IUCN threat status:

Least Concern (LC)

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Link rat (Deomys ferrugineus)

The link rat is 12-14.5 cm long with a 15-21 cm long tail. It weighs 40-70 g. It has long legs and a pointed, narrow head, surmounted by enormous ears. It was a very long, bicoloured tail. The back and forehead are rich orange and brown and the underside is white. The rump hairs are stiff.

The rat largely has a scattered distribution in the Congo Basin of Central Africa, north of the Zaire River. It ranges from Cameroon east through the Congo, the Democratic Republic of the Congo, Gabon, Equatorial Guinea (Rio Muni and Bioko), Central African Republic, to Rwanda and the the Victoria Nile of Uganda. It occurs from sea level up to 1,600 m above sea level. It occurs in seasonally flooded forest floors in lowland swampy and riverine habitats and forages in streams in lowland and montane tropical forest. It is terrestrial.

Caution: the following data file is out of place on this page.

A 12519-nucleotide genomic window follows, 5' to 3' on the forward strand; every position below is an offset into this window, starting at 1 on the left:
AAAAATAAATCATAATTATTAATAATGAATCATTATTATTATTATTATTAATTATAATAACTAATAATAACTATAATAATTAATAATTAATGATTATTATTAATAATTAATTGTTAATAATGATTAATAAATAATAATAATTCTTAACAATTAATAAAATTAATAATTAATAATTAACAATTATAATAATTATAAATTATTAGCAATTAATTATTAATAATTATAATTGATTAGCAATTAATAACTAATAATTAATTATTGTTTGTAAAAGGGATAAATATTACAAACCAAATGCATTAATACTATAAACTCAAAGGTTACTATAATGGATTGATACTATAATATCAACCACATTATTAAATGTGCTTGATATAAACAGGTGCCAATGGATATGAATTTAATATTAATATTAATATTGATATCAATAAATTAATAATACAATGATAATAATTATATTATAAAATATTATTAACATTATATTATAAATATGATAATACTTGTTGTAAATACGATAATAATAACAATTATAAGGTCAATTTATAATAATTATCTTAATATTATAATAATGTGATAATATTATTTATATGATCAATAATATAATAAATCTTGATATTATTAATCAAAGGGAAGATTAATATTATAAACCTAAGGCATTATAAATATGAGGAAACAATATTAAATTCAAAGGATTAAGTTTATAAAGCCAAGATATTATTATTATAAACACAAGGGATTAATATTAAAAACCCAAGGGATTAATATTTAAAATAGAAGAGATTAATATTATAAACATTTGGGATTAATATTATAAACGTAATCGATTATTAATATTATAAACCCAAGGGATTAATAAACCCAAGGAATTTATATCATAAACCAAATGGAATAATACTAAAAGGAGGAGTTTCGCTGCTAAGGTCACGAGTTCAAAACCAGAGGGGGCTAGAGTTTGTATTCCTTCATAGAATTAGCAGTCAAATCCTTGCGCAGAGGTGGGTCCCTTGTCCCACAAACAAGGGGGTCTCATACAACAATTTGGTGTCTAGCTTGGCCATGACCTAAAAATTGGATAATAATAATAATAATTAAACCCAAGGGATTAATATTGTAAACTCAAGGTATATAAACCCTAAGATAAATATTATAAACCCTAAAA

The rat is nocturnal and crepuscular. It mainly feeds on insects, crustaceans, slugs and other invertebrates, with occasional vegetable matter (2), such as fallen fruits, notably palm-nut husks. It is rated Least Concern, due to its very wide distribution including several protected areas. It is locally common and the population is not believed to be in decline, although it is seldom common. There are no major threats to this species.

The link rat has traditionally been placed with African climbing mice as a member of the subfamily Dendromurinae. Molecular data show it to be more closely related to the spiny mice. A new subfamily (Deomyinae) has been created, which contains Acomys, Deomys, Lophuromys and Uranomys (1).


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